Plink. Several call notes described in the literature include: a sharp peek or witch, a metallic plink (from 7), and a softer poit call (208). Gives peek, plink, and witch calls while scolding intruders near fledglings or nest (Figure 2B). Also gives poit call near nest; it may be an alarm call to warn young birds about presence of predators (208). The plink call sometimes grades into zeep call, perhaps especially when highly agitated after playback (209).

Zeep. The zeep call is a buzzy nocturnal flight call the behavioral function of which is unknown. The physical characteristics of the Connecticut Warbler zeep call were (on average): 43 ms duration, minimum frequency 6.8 kHz, maximum frequency 8.3 kHz, and 7.7 peak kHz frequency in the middle portion of call (210). The zeep call of the Connecticut Warbler is very similar to the zeep of several other species including the Bay-breasted Warbler (Setophaga castanea), Yellow Warbler (Setophaga petechia), Blackburnian Warbler (Setophaga fusca), Blackpoll Warbler (Setophaga striata), Magnolia Warbler (Setophaga magnolia), Cerulean Warbler (Setophaga cerulea), Louisiana Waterthrush (Parkesia motacilla) , and Worm-eating Warbler (Helmitheros vermivorum) (210, 211). These species are often lumped together as the zeep group because their calls are so similar that they cannot be reliably separated from each other using statistical analyses or spectrographic cross correlation analyses of the calls (210). Although this zeep call is different from many other species of nocturnal migrants, it should not be used to identify birds down to the species level. Zach et al (211) suggested that the similarity of zeep calls between distantly related species may be due to overlapping migration patterns of species within the zeep complex. They pointed out the similarity in transoceanic migrations between the Connecticut Warbler and the Blackpoll Warbler as possible evidence of convergence of flight calls between these species, but urged caution in interpreting these results because of small sample sizes.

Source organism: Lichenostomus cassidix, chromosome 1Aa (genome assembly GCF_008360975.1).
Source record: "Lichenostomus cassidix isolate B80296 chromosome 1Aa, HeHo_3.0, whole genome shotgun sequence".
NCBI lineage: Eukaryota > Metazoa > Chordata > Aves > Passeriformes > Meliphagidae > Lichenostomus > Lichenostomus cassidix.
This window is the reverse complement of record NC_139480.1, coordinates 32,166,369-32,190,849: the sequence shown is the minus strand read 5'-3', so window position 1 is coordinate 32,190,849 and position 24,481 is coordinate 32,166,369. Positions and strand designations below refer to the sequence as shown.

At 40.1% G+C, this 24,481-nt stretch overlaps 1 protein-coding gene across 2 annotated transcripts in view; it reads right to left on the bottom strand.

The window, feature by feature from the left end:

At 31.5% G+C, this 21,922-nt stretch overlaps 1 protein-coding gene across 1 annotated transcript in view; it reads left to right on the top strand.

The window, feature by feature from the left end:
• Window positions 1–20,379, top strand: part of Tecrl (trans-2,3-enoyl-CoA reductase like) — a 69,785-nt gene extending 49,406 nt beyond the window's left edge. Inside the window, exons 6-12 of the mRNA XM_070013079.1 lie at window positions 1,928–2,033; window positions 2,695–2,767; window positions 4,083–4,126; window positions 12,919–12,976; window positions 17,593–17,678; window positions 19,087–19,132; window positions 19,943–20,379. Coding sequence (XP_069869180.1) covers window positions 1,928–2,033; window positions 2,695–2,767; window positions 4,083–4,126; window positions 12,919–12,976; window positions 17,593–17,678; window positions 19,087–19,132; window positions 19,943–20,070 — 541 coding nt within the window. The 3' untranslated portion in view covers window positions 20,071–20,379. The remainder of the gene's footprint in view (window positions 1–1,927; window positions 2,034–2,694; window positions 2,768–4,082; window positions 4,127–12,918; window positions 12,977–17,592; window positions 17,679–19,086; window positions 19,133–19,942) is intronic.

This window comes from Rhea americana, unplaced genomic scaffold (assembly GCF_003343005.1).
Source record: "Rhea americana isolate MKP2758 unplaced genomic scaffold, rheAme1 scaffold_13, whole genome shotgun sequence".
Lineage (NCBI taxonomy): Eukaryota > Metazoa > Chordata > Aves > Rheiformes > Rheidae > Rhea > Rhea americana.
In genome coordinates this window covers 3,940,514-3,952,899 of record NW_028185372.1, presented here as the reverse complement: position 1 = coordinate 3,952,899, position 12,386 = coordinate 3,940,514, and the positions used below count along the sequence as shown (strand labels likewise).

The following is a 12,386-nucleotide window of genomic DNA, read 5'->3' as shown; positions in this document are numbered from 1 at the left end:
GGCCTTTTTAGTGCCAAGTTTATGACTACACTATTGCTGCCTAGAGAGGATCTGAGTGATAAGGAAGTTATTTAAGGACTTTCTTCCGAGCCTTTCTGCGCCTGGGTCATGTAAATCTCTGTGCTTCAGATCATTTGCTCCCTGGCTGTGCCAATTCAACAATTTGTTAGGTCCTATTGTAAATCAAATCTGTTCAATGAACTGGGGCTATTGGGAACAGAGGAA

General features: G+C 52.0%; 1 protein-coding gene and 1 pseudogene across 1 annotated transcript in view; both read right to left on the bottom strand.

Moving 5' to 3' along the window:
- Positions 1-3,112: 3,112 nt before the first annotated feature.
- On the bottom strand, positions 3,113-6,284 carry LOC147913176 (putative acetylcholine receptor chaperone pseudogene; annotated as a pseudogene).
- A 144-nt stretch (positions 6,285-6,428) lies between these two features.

Geographic Variation

Hannah et al. (205) studied geographic variation in song using recordings from multiple sources from the 1950s to the present. Most males sang a simple song composed of one phrase repeated 3–4 times. Each phrase contained 3–4 notes, rarely 2 notes. A summary of the average physical characteristics of songs included: average duration of 1.37 s, average minimum frequency of 1.85 kHz, and average maximum frequency of 5.78 kHz. They described a mosaic pattern of geographic variation in song types with extensive individual variation and no geographic structure. There were 20 different song types on the breeding range (labeled A–T), based on differences between unique notes and phrases. The Type H song was the most common song type and it was found throughout the breeding range. Some rare song types (e.g., C, I, J) were also widely distributed. Only five song types were unique to different regions of the breeding range. Song types D and K were only found in the western region, while G, L, and O were only found in the center of the breeding range. There was evidence that the songs changed over time. Some song types were present over several decades, but other song types from earlier recordings prior to 2000 were not found later in the study. Some new songs appeared that were not present prior to 2000.